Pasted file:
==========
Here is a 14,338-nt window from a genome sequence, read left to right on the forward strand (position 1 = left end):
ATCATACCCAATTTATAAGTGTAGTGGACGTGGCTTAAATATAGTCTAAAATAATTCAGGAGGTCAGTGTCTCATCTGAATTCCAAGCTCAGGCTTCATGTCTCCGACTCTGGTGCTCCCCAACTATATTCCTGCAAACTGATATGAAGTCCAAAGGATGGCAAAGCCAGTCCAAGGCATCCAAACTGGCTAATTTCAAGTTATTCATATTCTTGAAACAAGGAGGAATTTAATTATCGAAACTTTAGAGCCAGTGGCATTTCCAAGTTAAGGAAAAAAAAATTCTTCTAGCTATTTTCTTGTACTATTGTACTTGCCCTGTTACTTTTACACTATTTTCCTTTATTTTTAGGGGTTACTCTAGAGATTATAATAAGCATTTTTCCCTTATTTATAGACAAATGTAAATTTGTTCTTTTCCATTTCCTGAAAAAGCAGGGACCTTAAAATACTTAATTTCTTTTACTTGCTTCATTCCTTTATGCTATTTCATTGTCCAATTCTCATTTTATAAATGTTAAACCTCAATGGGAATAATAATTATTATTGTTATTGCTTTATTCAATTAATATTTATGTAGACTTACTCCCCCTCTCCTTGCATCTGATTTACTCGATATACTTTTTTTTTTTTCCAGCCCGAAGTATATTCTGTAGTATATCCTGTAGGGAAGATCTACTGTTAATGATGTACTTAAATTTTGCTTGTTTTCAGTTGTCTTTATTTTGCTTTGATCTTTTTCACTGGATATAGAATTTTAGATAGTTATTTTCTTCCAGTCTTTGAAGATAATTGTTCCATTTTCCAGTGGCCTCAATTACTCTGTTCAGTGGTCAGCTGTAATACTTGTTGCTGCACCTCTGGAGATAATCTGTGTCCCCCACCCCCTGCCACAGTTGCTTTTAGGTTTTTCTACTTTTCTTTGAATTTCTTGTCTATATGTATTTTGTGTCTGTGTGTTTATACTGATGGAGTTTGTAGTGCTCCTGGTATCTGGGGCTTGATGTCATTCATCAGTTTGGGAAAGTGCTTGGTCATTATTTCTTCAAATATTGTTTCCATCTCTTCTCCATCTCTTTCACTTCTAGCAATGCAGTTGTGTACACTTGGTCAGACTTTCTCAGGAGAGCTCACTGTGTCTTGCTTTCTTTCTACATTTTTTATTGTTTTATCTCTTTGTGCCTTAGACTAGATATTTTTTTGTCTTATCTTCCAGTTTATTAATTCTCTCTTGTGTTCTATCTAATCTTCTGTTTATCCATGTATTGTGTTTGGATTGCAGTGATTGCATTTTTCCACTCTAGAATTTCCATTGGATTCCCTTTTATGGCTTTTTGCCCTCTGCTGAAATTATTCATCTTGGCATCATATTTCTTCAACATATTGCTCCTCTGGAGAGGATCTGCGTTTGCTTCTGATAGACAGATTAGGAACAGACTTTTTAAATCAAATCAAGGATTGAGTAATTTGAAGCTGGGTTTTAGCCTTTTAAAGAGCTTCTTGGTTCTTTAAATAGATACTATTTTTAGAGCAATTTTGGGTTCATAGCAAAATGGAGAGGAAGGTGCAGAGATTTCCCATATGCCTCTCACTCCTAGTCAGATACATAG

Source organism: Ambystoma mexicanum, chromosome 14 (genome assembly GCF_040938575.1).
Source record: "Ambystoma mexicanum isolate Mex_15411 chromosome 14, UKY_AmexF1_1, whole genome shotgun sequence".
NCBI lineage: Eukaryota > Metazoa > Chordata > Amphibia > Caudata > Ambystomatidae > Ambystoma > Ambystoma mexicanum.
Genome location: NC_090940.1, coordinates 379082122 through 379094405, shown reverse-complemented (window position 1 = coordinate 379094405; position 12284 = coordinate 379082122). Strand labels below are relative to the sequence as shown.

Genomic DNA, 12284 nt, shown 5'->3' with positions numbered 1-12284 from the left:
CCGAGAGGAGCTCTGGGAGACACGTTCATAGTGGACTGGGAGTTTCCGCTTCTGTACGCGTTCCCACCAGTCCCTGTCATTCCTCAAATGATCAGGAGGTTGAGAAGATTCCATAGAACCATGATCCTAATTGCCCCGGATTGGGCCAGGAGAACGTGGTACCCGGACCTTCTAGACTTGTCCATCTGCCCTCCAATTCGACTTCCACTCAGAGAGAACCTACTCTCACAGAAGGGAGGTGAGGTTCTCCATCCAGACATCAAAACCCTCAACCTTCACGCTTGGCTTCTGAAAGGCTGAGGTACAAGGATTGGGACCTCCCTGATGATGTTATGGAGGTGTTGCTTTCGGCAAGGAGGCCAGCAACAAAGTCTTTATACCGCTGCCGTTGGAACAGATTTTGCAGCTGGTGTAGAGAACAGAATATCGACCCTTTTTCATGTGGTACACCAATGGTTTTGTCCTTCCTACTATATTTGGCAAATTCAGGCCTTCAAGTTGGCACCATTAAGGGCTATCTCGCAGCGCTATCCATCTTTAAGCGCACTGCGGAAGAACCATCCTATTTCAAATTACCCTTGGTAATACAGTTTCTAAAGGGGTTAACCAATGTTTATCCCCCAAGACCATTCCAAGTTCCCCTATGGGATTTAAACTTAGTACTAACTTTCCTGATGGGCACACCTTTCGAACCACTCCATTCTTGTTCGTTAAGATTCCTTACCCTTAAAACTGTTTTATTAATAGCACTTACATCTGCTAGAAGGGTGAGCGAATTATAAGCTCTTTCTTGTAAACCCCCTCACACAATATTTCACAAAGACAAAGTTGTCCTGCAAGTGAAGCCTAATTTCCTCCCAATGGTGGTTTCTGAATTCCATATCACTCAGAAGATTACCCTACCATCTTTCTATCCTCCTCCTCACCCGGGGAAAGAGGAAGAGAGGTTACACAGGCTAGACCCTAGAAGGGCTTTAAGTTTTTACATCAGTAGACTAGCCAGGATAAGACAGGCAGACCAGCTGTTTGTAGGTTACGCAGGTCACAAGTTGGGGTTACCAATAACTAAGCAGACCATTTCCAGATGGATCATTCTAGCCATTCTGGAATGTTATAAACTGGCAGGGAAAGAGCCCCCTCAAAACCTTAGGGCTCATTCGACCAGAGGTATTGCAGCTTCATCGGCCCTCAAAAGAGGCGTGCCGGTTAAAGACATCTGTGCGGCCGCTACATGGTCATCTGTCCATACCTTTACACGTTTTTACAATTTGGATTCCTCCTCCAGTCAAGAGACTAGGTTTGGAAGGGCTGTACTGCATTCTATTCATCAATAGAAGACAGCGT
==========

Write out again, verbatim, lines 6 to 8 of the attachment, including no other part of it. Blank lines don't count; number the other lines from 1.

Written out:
Genome location: NC_090940.1, coordinates 379082122 through 379094405, shown reverse-complemented (window position 1 = coordinate 379094405; position 12284 = coordinate 379082122). Strand labels below are relative to the sequence as shown.

Genomic DNA, 12284 nt, shown 5'->3' with positions numbered 1-12284 from the left:
CCGAGAGGAGCTCTGGGAGACACGTTCATAGTGGACTGGGAGTTTCCGCTTCTGTACGCGTTCCCACCAGTCCCTGTCATTCCTCAAATGATCAGGAGGTTGAGAAGATTCCATAGAACCATGATCCTAATTGCCCCGGATTGGGCCAGGAGAACGTGGTACCCGGACCTTCTAGACTTGTCCATCTGCCCTCCAATTCGACTTCCACTCAGAGAGAACCTACTCTCACAGAAGGGAGGTGAGGTTCTCCATCCAGACATCAAAACCCTCAACCTTCACGCTTGGCTTCTGAAAGGCTGAGGTACAAGGATTGGGACCTCCCTGATGATGTTATGGAGGTGTTGCTTTCGGCAAGGAGGCCAGCAACAAAGTCTTTATACCGCTGCCGTTGGAACAGATTTTGCAGCTGGTGTAGAGAACAGAATATCGACCCTTTTTCATGTGGTACACCAATGGTTTTGTCCTTCCTACTATATTTGGCAAATTCAGGCCTTCAAGTTGGCACCATTAAGGGCTATCTCGCAGCGCTATCCATCTTTAAGCGCACTGCGGAAGAACCATCCTATTTCAAATTACCCTTGGTAATACAGTTTCTAAAGGGGTTAACCAATGTTTATCCCCCAAGACCATTCCAAGTTCCCCTATGGGATTTAAACTTAGTACTAACTTTCCTGATGGGCACACCTTTCGAACCACTCCATTCTTGTTCGTTAAGATTCCTTACCCTTAAAACTGTTTTATTAATAGCACTTACATCTGCTAGAAGGGTGAGCGAATTATAAGCTCTTTCTTGTAAACCCCCTCACACAATATTTCACAAAGACAAAGTTGTCCTGCAAGTGAAGCCTAATTTCCTCCCAATGGTGGTTTCTGAATTCCATATCACTCAGAAGATTACCCTACCATCTTTCTATCCTCCTCCTCACCCGGGGAAAGAGGAAGAGAGGTTACACAGGCTAGACCCTAGAAGGGCTTTAAGTTTTTACATCAGTAGACTAGCCAGGATAAGACAGGCAGACCAGCTGTTTGTAGGTTACGCAGGTCACAAGTTGGGGTTACCAATAACTAAGCAGACCATTTCCAGATGGATCATTCTAGCCATTCTGGAATGTTATAAACTGGCAGGGAAAGAGCCCCCTCAAAACCTTAGGGCTCATTCGACCAGAGGTATTGCAGCTTCATCGGCCCTCAAAAGAGGCGTGCCGGTTAAAGACATCTGTGCGGCCGCTACATGGTCATCTGTCCATACCTTTACACGTTTTTACAATTTGGATTCCTCCTCCAGTCAAGAGACTAGGTTTGGAAGGGCTGTACTGCATTCTATTCATCAATAGAAGACAGCGT